“We go to e-commerce platforms, so that we can get new customers. But the e-commerce platforms do NOT provide those to us; rather, they want our customers to purchase our products through their channels. They don’t want our products, they want our customers.”
The orientation of these platforms also affects the return, replacement & refund policies that they offer to the sellers. Although the sellers do get to choose the policies applicable to their products, this choice is offered only after the seller gives a certain volume of products. Below that, the seller is a low-category seller, and therefore, a low priority; and has to adhere to the policy set by the platform.
Chandraraj from Padtrane, who sells designer & customized Kolhapuri Chappals, made an appeal to the e-commerce platforms, and that has stayed with us. He said,
“To the e-commerce platforms what I suggest is that they should become a little bit seller-oriented too. Right now, everybody is a customer-oriented platform. So exchanging, returning, refunding, or even canceling orders is very easy for the customers; but the vendors (us) have to pay for everything.”
This orientation problem is not specific to big e-commerce platforms but prevails throughout the e-commerce industry. Problems specific to the monopolistic e-commerce platforms are the anti-competitive policies such as self-preferencing, improper use of data, predatory pricing, & exclusive agreements undertaken by them. In that context, the Open Network for Digital Commerce (ONDC) has entered the Indian e-commerce industry scene.
What does ONDC solve?
The Open Network for Digital Commerce (ONDC) is a protocol that enables an interoperable network of various microservices, that result from the unbundling of the platform-centric e-commerce model. Entities that provide one or more of these microservices required in completing the order-fulfillment lifecycle are the network participants.
By creating an interoperable network of multiple sellers-platforms, buyer platforms, and logistics providers, onboarding multiple platforms become redundant for sellers as well as customers. The sellers get network-wide discoverability by onboarding any one seller-facing platform. Naturally, the single biggest problem associated with e-commerce of onboarding & managing multiple platforms is solved. Similarly, the problem of ‘limited discoverability’ is solved as well. At the same time, the transactions are consolidated into one single seller-facing interface; given that all the other entities are ONDC-compliant.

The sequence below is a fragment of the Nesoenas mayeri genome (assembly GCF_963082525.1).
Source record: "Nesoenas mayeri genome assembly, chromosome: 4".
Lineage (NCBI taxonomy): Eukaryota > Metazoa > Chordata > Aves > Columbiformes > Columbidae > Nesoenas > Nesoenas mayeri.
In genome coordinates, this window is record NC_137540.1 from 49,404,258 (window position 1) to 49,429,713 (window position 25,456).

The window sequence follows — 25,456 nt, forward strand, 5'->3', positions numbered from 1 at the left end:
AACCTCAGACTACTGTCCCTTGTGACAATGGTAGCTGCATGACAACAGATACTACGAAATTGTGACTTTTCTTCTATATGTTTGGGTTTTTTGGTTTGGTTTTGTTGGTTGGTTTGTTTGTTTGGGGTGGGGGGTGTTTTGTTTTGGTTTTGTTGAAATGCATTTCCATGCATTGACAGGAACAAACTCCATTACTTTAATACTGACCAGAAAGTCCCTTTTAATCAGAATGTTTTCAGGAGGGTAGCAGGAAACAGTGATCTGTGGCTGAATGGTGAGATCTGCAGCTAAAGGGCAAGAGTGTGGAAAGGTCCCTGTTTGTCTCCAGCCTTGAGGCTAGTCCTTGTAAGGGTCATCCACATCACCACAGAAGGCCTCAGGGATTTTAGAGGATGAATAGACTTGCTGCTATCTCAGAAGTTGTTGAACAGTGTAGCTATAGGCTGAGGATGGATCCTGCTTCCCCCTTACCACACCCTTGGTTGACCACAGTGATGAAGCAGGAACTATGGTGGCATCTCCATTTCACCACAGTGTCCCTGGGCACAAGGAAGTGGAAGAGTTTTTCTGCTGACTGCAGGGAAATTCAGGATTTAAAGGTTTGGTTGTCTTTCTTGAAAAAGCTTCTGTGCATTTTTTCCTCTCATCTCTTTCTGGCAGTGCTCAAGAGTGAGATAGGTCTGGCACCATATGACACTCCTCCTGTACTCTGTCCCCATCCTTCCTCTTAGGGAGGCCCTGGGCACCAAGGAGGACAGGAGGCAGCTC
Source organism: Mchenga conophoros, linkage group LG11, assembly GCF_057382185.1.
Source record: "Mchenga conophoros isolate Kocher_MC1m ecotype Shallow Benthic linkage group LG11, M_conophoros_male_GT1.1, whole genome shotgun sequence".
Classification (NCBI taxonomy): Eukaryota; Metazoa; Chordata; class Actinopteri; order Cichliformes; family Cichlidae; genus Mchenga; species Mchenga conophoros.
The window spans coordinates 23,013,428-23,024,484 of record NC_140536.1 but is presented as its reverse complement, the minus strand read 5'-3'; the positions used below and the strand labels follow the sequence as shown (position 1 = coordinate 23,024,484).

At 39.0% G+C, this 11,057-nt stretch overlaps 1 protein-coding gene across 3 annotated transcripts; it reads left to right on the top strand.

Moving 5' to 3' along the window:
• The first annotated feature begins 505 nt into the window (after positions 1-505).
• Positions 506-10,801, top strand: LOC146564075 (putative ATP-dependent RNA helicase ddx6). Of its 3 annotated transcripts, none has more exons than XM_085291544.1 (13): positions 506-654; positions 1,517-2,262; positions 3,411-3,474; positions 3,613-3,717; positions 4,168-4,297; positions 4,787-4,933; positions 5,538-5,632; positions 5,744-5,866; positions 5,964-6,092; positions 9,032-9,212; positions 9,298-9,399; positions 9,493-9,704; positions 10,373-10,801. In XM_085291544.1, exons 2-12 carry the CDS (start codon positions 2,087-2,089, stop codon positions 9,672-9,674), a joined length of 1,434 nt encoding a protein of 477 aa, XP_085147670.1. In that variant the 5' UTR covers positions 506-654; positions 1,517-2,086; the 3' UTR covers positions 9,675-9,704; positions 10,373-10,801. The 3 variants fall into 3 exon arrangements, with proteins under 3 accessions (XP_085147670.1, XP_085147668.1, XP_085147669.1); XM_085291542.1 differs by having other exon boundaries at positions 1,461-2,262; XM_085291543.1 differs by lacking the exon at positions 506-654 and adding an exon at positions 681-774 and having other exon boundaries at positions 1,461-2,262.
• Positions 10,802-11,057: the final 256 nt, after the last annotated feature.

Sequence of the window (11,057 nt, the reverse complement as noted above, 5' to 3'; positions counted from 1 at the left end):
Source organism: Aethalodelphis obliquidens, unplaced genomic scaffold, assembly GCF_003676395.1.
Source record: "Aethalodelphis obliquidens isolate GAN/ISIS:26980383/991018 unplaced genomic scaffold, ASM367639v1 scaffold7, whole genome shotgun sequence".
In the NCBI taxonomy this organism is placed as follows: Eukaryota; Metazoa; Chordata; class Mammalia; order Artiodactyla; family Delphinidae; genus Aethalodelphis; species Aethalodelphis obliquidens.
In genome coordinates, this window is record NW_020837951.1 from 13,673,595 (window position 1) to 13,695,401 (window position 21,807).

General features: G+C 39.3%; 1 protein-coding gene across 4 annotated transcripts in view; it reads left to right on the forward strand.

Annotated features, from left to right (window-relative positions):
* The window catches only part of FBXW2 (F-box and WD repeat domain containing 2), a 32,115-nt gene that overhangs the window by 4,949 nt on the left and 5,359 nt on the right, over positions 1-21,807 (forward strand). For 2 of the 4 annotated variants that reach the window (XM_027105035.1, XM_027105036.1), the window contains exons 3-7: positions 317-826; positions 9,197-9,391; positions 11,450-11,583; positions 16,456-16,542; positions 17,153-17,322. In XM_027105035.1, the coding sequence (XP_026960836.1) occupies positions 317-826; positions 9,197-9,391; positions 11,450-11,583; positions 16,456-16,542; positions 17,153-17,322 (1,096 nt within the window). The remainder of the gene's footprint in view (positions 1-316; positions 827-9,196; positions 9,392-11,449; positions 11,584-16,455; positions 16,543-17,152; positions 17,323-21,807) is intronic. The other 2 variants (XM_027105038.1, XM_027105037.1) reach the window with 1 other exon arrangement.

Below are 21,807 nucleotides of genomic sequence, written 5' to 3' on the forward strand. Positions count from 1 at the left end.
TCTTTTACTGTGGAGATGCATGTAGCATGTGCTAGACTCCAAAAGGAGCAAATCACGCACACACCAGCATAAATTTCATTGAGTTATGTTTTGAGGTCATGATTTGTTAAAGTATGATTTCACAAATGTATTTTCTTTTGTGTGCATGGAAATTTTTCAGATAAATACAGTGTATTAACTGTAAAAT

The plug-and-play functionality of the network offers multiple options for logistics providers to the sellers. As this is integrated into the system, the hassle of managing is substantially diluted. At the same time, the proliferation of multiple network participants energizes innovation; which can potentially give rise to more customizable seller platforms.
By diluting the functions of the platform into buyer-side, seller-side, and logistics microservices, the ONDC attempts to address the skewed incentive structure in the current e-commerce ecosystem. The seller-facing platforms will have the sole responsibility of onboarding sellers and enabling a smooth user experience of e-commerce. This will ensure the coherence of incentives on the platform. Thus, the expectation of sellers for a tilt in the orientation of e-commerce platforms towards them has been fulfilled by ONDC.
The first-order effect of unbundling e-commerce would be the proliferation of multiple network participants, especially on the seller side. The second-order effect, as a result of competition between these entities, would be the lowering of commission rates. Currently, although the ONDC does not mandate a certain rate slab, it hopes the mutual competition will drive down the commission rates.
The fundamental expectation that sellers have from e-commerce is to get more customers, grow sales and establish a business; thus discoverability/visibility and distribution are the two pillars of seller expectations. ONDC provides for these. At the same time, by driving down commission rates, consolidating & simplifying navigating e-commerce, and giving multiple options from seller apps to logistics, ONDC hits the right spots. The grievance redressal on ONDC is currently open for public scrutiny, comments, and suggestions. Hopefully, sellers will get better refund, replacement & return policies.
Thus, ONDC has been a step in the right direction. With small sellers in mind, the proliferation of multiple seller platforms would attempt to solve the general as well as specific, customizable needs in the long term.
This research has been possible with the help & support of Sonal Agarwal, the COO of Lakshya Foundation. Sonal helped us connect with small sellers whom we could interview for this research.
All artworks are designed by Himanshi Parmar.